Egor Kholmogorov explains the apparent paradox brilliantly in his latest essay (currently in the process of being translates for this website). He points out that modern apologists for Bolshevism hardly ever cite their actual values, slogans, and programs (e.g. world communism, the unchaining of the working class, the triumph of atheism), but instead appeal to “patriotic, nationalist, conspirological, populist, and even Orthodox” frameworks, all of which were mostly or entirely antithetical to the Communist value system itself. He points out that this has a long history, stretching back to the National Bolsheviks of the 1920s, such as Ustryalov and Kluyev – who, incidentally, were both shot in the late 1930s. (I would point out that this is, of course, hardly the only example. Tens of thousands of Orthodox priests were murdered under both Lenin and Stalin. But that’s all fine, because Stalin allowed them to help crowdfund tanks in 1941. And yet this “reconciliation” between Stalinism and Christianity was the main academic focus of Russia’s current Minister of Education.)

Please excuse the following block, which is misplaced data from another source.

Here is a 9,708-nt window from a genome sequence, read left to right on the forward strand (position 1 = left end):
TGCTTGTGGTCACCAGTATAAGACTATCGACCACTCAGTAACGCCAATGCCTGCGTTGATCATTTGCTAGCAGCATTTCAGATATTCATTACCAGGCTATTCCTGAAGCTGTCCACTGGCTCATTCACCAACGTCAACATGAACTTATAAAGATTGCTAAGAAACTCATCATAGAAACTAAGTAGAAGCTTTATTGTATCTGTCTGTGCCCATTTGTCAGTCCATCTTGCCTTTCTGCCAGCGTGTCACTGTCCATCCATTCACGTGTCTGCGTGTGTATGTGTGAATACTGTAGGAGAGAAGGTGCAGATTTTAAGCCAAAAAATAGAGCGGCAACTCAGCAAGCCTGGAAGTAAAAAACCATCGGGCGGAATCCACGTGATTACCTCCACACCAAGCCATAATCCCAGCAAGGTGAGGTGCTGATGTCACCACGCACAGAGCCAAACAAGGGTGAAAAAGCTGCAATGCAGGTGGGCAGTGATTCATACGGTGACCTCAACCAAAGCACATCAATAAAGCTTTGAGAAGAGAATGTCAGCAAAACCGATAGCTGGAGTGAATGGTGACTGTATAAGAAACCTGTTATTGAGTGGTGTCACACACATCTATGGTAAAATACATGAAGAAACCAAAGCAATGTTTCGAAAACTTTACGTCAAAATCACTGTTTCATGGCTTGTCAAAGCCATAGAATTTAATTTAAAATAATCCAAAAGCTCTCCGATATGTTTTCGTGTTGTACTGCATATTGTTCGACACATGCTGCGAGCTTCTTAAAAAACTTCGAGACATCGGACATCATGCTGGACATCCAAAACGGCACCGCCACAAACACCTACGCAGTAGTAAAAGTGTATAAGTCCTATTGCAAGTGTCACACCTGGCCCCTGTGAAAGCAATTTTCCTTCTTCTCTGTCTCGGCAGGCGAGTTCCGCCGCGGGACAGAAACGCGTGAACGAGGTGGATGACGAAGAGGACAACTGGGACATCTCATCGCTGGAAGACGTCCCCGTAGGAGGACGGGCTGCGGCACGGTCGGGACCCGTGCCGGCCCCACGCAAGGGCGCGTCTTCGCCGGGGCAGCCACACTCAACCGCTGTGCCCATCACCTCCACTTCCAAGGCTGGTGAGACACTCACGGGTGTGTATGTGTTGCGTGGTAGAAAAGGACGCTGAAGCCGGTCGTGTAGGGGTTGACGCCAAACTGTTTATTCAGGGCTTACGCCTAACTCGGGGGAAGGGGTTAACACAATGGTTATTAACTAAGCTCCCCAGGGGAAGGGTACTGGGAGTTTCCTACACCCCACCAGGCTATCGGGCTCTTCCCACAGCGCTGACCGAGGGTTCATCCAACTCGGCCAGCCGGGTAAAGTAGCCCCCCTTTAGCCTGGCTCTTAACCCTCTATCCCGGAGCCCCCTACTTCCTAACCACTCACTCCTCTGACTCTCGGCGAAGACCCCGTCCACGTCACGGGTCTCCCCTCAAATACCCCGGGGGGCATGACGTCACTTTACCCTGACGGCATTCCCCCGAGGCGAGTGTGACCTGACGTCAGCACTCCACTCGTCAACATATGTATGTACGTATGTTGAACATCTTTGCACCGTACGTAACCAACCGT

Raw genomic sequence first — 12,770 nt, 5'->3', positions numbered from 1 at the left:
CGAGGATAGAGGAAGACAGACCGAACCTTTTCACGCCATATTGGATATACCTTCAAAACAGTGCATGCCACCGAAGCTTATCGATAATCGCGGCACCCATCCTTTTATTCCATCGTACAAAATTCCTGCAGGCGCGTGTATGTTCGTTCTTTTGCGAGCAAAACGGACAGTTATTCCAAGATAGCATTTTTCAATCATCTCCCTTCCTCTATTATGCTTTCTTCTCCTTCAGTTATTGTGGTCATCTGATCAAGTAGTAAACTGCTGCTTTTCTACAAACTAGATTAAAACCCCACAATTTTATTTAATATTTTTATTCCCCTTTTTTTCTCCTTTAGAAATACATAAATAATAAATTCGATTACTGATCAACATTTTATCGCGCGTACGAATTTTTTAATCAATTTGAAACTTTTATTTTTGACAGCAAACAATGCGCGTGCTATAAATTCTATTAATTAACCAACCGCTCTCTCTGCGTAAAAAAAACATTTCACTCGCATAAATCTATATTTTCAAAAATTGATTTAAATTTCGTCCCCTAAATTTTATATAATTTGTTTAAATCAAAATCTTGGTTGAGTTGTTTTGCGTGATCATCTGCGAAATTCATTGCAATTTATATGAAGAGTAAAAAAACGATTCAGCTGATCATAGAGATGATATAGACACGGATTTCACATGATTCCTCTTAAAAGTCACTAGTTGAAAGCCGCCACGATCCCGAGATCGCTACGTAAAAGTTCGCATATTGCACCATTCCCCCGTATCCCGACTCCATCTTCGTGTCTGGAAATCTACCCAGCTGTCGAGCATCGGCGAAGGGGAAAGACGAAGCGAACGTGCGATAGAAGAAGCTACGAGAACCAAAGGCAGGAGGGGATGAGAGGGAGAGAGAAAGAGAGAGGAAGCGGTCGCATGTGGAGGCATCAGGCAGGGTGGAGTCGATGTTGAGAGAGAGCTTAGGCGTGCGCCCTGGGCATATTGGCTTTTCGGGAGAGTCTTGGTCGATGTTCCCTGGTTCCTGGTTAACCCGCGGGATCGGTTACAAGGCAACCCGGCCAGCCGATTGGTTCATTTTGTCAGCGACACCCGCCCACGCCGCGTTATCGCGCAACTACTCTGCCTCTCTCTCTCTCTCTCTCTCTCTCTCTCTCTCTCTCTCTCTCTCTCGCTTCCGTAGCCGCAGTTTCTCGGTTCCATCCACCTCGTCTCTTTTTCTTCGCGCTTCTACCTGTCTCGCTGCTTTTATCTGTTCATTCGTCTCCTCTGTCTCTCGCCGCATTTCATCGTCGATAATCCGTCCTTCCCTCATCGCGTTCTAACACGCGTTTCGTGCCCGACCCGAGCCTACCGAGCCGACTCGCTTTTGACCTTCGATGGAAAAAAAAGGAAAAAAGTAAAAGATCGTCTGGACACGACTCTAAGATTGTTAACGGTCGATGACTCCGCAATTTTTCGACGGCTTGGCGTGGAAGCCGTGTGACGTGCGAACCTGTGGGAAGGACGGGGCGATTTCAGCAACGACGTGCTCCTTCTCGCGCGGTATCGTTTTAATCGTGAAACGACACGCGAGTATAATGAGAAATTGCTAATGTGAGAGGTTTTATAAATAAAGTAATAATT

No, there is a more basic reason why Russian patriots/vatniks are driven to engage in Red apologism.

As Kholmogorov points out, in the 1990s, it was a clique of thieves and their professional apologists – many of whom were themselves the literal descendants of nomenklatura bigwigs and NKVD executioners – who took the lead in claiming they had “freed” Russians from Lenin, Communists, and the revolutionary heritage. But since those very same people had also “freed” Russians from their economic and territorial birthrights through criminal privatizations and the Belavezha Accords, all cynically done under the banner of “anticommunism,” a redstalgic counter-reaction was inevitable.